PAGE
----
Ken Loach

Ken Loach is a master of presenting the struggles of the world in the lives of a few. Politics, class struggle intertwined with love and happiness described on a personal level. There is no point in hiding my bias for Ken Loach films. His mix of intellect and emotion is unparalleled and I'm a sucker for a good Marxist kitchen sink drama. (And there's something wonderful about hearing a thick Yorkshire accent – "Sardines on toast with pickle, fucking lovely!" and their habit of dropping the article, definite or not – "Let's get on floor.") "The Navigators" is not one of Loach's best but its depiction of the effects of privatization and destruction of the permanent workforce is both brutal and honest. It is painful to watch because we know it is true.

Loach films work best when he centres his story on one or two people. His characters are layered, complicated and quite often make some very questionable choices. The story lines rarely unfold as one expects and certainly not like the typical Hollywood fare. Any problems that arise generally do so when he spreads the story out among too many characters. These films, such as "The Navigators" and "Land and Freedom," often sacrifice in-depth portrayals of the characters for more political discourse. This is not to say that the people of "The Navigators" are two dimensional but we are not as involved in their lives as those who appear in "Raining Stones" or "Ladybird, Ladybird." Therefore, there is an added distance. And it means that there will almost certainly be a heated political discussion about their next move; different opinions and ideologies flying across the table. This is not a criticism. These scenes have a chaotic, spontaneous feel to them as a handheld camera spins around the room to catch each character's comments as tensions run high. It has the feel of improvisations. Every time the camera swings there's always a part of me that hopes it will cast out into the audience so I can add my thoughts.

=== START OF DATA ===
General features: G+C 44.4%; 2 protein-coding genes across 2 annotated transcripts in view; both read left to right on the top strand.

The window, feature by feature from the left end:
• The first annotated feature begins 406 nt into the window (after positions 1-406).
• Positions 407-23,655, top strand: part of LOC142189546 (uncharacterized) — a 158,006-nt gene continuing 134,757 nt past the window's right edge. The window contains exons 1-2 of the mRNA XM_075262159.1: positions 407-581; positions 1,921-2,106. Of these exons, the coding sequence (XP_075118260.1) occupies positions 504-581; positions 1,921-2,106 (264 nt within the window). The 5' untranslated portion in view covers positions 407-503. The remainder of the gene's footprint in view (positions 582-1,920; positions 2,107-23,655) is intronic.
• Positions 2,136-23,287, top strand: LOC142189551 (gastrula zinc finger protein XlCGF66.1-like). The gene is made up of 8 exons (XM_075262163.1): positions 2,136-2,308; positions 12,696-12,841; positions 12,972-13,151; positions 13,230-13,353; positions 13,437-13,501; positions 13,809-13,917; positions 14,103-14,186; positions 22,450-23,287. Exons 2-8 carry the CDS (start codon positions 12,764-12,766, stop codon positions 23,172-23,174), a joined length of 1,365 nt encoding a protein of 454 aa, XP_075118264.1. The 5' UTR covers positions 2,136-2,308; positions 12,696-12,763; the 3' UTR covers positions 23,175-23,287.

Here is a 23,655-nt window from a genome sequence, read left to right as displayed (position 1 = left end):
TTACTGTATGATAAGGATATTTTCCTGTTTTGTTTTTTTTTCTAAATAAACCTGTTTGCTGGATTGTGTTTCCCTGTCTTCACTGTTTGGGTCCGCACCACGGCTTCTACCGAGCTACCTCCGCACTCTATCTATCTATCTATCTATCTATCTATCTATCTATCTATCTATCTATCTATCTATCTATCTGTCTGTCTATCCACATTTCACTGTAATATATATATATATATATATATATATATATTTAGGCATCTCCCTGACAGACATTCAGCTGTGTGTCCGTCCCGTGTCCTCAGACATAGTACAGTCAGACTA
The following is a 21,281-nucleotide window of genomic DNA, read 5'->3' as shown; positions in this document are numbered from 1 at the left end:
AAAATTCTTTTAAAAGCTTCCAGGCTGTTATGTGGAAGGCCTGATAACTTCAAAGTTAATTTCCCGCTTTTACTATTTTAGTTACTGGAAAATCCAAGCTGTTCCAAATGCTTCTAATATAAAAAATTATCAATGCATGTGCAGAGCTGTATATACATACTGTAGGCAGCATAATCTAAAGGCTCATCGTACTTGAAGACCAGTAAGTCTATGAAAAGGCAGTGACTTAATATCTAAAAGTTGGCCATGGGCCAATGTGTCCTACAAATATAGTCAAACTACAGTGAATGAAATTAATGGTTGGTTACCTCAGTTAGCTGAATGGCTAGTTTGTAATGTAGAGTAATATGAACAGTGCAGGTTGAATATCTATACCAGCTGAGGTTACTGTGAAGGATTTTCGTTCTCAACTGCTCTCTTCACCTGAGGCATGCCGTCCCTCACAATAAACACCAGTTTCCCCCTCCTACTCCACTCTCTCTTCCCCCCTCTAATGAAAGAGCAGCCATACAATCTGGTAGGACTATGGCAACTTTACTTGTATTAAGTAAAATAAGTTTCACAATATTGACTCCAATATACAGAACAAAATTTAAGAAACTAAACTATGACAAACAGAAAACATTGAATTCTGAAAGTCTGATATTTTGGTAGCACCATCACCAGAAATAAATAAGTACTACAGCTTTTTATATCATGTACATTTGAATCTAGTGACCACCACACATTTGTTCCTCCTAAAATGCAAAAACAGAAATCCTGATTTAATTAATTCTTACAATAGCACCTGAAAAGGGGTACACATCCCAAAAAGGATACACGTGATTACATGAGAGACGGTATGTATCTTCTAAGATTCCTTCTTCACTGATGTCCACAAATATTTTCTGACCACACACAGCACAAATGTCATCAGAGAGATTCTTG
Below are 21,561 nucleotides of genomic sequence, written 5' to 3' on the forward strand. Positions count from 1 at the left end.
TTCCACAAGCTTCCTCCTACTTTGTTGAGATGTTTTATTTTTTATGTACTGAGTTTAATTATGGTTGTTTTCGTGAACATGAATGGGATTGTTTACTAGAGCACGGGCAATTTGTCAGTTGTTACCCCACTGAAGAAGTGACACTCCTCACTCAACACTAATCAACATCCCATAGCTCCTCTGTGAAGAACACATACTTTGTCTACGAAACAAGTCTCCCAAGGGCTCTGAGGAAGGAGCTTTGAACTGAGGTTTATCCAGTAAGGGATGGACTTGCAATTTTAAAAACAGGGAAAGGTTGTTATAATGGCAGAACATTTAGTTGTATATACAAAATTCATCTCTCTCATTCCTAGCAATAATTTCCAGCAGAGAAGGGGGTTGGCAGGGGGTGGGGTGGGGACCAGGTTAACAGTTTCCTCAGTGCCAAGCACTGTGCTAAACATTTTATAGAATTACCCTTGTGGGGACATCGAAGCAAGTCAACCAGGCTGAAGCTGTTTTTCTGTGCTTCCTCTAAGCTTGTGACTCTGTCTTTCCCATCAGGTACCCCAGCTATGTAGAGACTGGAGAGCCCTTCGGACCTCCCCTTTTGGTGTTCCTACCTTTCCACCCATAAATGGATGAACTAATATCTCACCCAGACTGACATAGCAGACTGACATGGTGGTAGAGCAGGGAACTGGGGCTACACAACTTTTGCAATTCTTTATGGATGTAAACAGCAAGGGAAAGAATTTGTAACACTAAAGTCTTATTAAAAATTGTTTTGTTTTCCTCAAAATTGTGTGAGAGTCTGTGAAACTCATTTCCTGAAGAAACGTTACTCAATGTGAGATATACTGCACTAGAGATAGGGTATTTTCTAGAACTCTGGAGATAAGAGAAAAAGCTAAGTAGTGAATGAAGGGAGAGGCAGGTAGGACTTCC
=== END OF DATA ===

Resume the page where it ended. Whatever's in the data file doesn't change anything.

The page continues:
"The Navigators" takes place in 1995 in a Yorkshire train yard. The men are informed that they no longer work for British Rail. A private company has taken over and there will be many changes. At first the men laugh, thinking it all a joke. (They are told that safety will now be a priority, "Death has got to be kept to a minimum." When asked what that might be, management responds, "Two a year.") These companies move in so easily partially because the men don't realise the long-term effects. There is the assumption that their jobs are secure. Soon people are handed redundancy packages and those who chose to remain are left in the cold when jobs are phased out.